When fullback Sam Rogers went down with an ankle injury late in the first half against North Carolina on Saturday, the Hokies called sometimes-tailback, sometimes-fullback Jerome Wright up into emergency duty.
Running backs coach Shane Beamer and offensive coordinator Scot Loeffler decided to test his readiness in the locker room at halftime, quizzing him on some formations.
“If we call this, where do you line up?” Beamer described it. “And he immediately got it wrong. So that wasn’t a good sign at halftime. …
“We got that cleared up and said, ‘If you go out there this half, here’s the four things you need to do.’ And then Lefty actually called a couple more things in addition to that for him. So that’s good.”
It’s an overlooked position, but the Hokies have used the fullback much more this year. Rogers’ absence and Wright’s inexperience were just a few of the myriad reasons why the Virginia Tech running game couldn’t muster much success in the second half against the Tar Heels.
“Losing [Rogers] on Saturday, that affected a lot of stuff,” Beamer said. “A lot of our offense the last few weeks has been two tailbacks in the game at the same time and Sam in the game. And we got out of that a little bit when he got hurt, there’s no question about it.”
“We had to run out of some sets we didn’t want to,” Loeffler said after the game.
It might take an act of God to keep Rogers out of Saturday’s game against Pittsburgh. A sideline report on TV Saturday said the freshman walk-on was begging coaches to be put back in the game. Beamer took a recruit out to dinner that night and ran into Rogers, who was still fuming about getting injured and having to miss time.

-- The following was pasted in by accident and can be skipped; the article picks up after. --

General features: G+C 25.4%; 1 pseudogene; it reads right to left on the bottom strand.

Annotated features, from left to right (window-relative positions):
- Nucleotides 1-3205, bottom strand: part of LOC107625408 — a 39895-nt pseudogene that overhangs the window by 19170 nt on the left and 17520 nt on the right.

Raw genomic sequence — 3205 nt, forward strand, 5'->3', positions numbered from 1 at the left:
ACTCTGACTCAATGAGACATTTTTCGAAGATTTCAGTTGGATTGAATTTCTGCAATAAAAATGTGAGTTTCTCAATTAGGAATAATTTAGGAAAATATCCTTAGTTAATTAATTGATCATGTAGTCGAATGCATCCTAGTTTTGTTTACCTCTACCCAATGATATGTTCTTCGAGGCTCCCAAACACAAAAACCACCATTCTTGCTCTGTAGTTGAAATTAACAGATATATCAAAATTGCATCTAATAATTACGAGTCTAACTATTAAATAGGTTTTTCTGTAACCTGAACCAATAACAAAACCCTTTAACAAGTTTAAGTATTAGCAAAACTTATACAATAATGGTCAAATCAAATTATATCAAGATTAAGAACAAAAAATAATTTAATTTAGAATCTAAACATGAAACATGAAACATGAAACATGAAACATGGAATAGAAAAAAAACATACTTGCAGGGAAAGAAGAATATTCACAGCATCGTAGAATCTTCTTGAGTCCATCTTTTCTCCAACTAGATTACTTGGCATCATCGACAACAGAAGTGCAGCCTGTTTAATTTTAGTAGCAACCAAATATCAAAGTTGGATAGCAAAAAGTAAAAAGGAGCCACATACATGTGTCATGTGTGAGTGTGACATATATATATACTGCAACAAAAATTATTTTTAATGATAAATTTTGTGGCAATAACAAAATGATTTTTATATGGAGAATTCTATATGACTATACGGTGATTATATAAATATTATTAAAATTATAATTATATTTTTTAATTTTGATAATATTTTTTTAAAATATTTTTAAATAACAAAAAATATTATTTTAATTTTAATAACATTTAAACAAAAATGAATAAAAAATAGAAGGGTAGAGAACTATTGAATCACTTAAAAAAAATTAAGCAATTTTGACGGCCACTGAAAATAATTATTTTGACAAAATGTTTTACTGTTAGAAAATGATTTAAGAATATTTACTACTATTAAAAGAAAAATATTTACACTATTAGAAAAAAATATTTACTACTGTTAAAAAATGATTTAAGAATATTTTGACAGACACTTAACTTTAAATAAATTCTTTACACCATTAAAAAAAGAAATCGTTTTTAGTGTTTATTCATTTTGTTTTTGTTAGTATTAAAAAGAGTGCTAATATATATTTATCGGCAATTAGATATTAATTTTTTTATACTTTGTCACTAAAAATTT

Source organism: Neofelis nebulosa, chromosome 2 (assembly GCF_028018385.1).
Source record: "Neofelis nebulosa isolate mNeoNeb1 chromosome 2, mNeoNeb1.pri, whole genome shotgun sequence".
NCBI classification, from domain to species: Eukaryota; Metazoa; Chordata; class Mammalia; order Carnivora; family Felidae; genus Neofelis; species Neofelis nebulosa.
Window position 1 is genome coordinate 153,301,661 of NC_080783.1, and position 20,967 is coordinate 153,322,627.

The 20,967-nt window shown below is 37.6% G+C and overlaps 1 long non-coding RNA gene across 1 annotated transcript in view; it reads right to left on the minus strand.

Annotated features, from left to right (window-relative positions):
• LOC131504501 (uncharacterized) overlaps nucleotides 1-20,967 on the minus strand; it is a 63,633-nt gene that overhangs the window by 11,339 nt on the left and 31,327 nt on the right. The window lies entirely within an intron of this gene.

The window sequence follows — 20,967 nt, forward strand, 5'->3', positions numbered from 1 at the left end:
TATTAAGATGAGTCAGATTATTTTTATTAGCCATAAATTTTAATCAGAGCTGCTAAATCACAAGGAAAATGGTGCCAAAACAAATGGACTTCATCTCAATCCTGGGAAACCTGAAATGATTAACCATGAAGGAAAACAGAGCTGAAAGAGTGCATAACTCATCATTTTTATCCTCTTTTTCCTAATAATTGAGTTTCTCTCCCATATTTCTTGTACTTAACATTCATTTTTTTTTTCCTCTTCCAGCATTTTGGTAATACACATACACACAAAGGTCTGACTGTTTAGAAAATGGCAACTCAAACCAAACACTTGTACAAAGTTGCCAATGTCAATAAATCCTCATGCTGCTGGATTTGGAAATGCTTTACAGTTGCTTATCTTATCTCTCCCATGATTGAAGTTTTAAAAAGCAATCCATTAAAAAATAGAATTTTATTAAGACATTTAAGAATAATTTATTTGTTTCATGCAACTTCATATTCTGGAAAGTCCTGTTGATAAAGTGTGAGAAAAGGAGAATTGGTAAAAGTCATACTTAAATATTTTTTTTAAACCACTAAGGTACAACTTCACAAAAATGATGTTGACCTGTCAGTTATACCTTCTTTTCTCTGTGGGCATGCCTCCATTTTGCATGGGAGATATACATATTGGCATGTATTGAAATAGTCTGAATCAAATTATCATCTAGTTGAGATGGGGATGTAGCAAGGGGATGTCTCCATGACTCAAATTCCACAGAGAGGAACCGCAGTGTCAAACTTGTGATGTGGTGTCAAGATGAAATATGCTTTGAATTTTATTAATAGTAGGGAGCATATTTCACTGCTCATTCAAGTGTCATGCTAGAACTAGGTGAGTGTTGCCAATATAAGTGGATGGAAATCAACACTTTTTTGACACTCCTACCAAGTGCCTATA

“You talk about someone who was hurt about not playing on Saturday, that was him,” Beamer said. “Getting hurt crushed him.”
Beamer said he looked out of his office window Monday morning at 7 a.m., only to see Rogers running sprints by himself on the practice field. He was in a blue, limited-contact jersey Tuesday but exceeded expectations.
“He actually did more,” Beamer said. “We actually said in our staff meeting today to let him do a little bit of individual and then let him rest it, and then I look out there in some of the scout team periods and he’s doing scout team work. So I’m confident in him being able to play on Saturday.”
If he can’t, the 6-foot-2, 221-pound Wright might be the next guy up. He’s a freshman from Richmond who prepped for a year at Fork Union, but he’s still very inexperienced.
He was homeschooled from third grade through his junior year by his mom, who also taught 13 other students. (“She was pretty strict with the grades,” he said. “No C’s, no D’s. Nothing lower than an A or B.”) He played football for the Disciples, a team made up of Richmond-area homeschoolers, but as a senior, he enrolled at Highland Springs, a public school.
“Competition-wise, I wanted to see how I was, really,” Wright said. “It was just for myself. My mom didn’t really want me to do it, but she was very supportive of it.”
After spending last fall at Fork Union to hone his football skills, Wright came to Tech and has worked as both a tailback and a fullback. His biggest contribution Saturday came in the passing game, where he caught two passes for 19 yards, including 16 on a slant pattern.
“He did a good job,” Beamer said. “Jerome’s got athletic ability. We’ve gone back and forth. Is he a tailback? Is he a fullback? A few weeks ago we start working him as a tailback more to try to get him more involved with that. …
“He’s really seeing things for the first time. But he showed what he can do, and it’s good to know that you’ve got a guy besides Sam that can go in there and produce.”